Responses of Morphology, Gas Exchange, Photochemical Activity of Photosystem II, and Antioxidant Balance in Cyclocarya paliurus to Light Spectra.
ABSTRACT: Light quality is a critical factor regulating photosynthetic capacity which directly affects the final yield of plants. Cyclocarya paliurus is a multiple function tree species and its leaves are widely used as tea production and ingredient in functional foods in China. However, the effects of varying light quality on photosynthetic process and the photoprotective mechanisms remains unexplored in-depth. In this study, the biomass accumulation, morphology changes, photosynthetic capacity, stomata ultrastructure, pigments content, PSII activity, reactive oxygen species production, antioxidant enzymes, and phenolic content of C. paliurus plants under different light-emitting diodes (LED) light treatments were investigated to test a hypothesis that the difference in photosynthetic efficiency of C. paliurus plants under differential light quality is related to the degree of photoinhibition and the activation of photoprotection. We found that C. paliurus plants performed better under the treatments of WL (white light, 445 and 560 nm) and BL (blue light, 456 nm) than the treatment of GL (green light, 514 nm) and RL (red light, 653 nm). The better performances were characterized by higher values of photosynthetic capacity, total biomass, pigments content, specific leaf mass per area, seeding height increment, leaf thickness and palisade length. In contrast, plants under the treatments of GL and RL suffered significant photoinhibition but effectively developed photoprotective mechanisms. Results of this study provide not only some insights of the response mechanisms of plant photosynthesis to light quality but also a scientific basis for improving the cultivation of C. paliurus plantations.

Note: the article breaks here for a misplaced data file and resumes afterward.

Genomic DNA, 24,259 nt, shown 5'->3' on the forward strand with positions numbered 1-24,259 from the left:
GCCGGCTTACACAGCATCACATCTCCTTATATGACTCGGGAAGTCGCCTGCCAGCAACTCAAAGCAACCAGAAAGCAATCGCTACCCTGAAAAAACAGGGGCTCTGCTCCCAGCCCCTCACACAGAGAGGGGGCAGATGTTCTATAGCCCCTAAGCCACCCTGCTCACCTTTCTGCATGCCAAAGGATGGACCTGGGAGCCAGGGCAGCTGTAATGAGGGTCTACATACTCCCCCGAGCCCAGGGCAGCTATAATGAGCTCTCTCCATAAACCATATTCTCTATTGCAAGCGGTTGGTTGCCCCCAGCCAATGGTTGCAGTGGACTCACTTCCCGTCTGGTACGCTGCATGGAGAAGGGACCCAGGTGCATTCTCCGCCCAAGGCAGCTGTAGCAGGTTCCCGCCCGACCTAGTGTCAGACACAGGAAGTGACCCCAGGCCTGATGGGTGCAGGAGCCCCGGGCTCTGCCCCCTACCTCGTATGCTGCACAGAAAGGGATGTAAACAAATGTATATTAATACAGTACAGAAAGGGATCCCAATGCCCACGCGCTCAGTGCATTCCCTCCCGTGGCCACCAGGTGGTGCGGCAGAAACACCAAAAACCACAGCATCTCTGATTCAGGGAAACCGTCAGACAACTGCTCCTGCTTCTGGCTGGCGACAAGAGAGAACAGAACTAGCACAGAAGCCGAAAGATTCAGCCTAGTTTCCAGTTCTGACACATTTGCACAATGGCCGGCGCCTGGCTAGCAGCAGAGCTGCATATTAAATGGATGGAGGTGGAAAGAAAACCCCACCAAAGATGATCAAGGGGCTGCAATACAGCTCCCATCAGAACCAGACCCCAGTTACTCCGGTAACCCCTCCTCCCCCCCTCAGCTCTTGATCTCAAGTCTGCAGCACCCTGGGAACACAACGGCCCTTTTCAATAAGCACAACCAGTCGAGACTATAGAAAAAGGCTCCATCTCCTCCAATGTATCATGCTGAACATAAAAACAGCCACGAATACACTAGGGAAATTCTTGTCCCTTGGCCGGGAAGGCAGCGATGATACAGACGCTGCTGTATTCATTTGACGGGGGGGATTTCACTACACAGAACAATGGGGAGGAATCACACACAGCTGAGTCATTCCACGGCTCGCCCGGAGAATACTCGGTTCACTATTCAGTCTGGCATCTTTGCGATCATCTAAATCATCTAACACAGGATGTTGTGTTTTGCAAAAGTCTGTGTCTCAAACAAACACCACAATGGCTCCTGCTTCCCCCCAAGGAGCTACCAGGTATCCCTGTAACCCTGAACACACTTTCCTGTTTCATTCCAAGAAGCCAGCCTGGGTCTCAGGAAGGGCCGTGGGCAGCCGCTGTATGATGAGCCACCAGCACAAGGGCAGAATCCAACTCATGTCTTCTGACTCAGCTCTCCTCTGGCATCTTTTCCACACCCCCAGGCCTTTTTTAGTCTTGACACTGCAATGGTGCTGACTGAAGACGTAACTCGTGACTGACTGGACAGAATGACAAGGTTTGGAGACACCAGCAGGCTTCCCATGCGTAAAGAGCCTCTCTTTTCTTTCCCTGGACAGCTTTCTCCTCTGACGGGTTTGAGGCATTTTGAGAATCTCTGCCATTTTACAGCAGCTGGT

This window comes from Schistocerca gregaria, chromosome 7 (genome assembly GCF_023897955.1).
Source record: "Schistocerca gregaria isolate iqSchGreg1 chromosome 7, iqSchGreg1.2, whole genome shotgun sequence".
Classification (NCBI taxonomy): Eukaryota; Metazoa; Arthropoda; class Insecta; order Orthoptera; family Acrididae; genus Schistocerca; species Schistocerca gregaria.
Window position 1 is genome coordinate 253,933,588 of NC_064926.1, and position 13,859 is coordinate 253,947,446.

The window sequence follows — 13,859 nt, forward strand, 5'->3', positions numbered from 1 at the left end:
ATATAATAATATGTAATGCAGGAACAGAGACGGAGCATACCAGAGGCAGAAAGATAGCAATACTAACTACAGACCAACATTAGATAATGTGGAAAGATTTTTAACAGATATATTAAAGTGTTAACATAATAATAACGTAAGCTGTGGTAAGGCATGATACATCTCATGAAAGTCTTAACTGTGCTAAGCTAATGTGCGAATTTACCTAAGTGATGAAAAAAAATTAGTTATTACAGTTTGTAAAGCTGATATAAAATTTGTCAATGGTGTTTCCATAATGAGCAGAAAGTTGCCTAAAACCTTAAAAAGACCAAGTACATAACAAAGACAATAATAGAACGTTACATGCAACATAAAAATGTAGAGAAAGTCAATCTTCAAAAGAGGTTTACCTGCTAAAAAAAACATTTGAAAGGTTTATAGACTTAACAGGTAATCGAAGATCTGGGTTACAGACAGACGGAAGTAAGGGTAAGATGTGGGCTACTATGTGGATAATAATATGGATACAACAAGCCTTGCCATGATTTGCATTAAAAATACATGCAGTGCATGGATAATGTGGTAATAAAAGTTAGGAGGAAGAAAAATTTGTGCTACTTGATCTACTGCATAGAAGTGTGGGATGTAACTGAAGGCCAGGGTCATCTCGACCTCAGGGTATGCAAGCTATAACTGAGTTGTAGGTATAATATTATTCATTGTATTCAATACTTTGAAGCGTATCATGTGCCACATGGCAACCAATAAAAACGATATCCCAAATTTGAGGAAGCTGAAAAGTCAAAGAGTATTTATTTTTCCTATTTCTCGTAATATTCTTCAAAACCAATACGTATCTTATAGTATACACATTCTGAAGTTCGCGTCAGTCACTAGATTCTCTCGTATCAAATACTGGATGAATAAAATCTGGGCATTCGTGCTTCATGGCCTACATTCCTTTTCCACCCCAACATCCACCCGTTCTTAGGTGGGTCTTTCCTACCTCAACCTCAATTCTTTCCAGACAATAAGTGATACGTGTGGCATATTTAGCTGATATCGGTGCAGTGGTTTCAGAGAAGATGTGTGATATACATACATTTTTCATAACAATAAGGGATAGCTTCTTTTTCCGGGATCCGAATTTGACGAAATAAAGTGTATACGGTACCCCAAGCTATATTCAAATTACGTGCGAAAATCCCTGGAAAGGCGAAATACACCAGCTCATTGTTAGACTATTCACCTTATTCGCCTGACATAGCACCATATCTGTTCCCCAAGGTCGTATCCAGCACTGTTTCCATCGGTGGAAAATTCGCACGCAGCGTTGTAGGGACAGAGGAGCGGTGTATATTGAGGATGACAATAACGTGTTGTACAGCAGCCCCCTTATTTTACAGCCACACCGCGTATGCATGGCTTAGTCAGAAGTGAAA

Project description:Photosynthetic pigments of plants capture light as a source of energy for photosynthesis. However, the amount of energy absorbed often exceeds its utilization, thus causing damage to the photosynthetic apparatus. Plants possess several mechanisms to minimize such risks, including non-photochemical quenching (NPQ), which allows them to dissipate excess excitation energy in the form of harmless heat. However, under non-stressful conditions in indoor farming, it would be favorable to restrict the NPQ activity and increase plant photosynthetic performance by optimizing the light spectrum. Towards this goal, we investigated the dynamics of NPQ, photosynthetic properties, and antioxidant activity in the leaves of tomato plants grown under different light qualities: monochromatic red (R), green (G), or blue (B) light (L) at 80 µmol m<sup>-2</sup> s<sup>-1</sup> and R:G:B = 1:1:1 (referred to as the white light (WL)) at 120 µmol m<sup>-2</sup> s<sup>-1</sup>. The results confirm that monochromatic BL increased the quantum efficiency of PSII and photosynthetic pigments accumulation. The RL and BL treatments enhanced the NPQ amplitude and showed negative effects on antioxidant enzyme activity. In contrast, plants grown solely under GL or WL presented a lower amplitude of NPQ due to the reduced accumulation of NPQ-related proteins, photosystem II (PSII) subunit S (PsbS), PROTON GRADIENT REGULATION-LIKE1 (PGRL1), cytochrome <i>b</i><sub>6</sub><i>f</i> subunit <i>f</i> (cyt<i>f</i>) and violaxanthin de-epoxidase (VDE). Additionally, we noticed that plants grown under GL or RL presented an increased rate of lipid peroxidation. Overall, our results indicate the potential role of GL in lowering the NPQ amplitude, while the role of BL in the RGB spectrum is to ensure photosynthetic performance and photoprotective properties.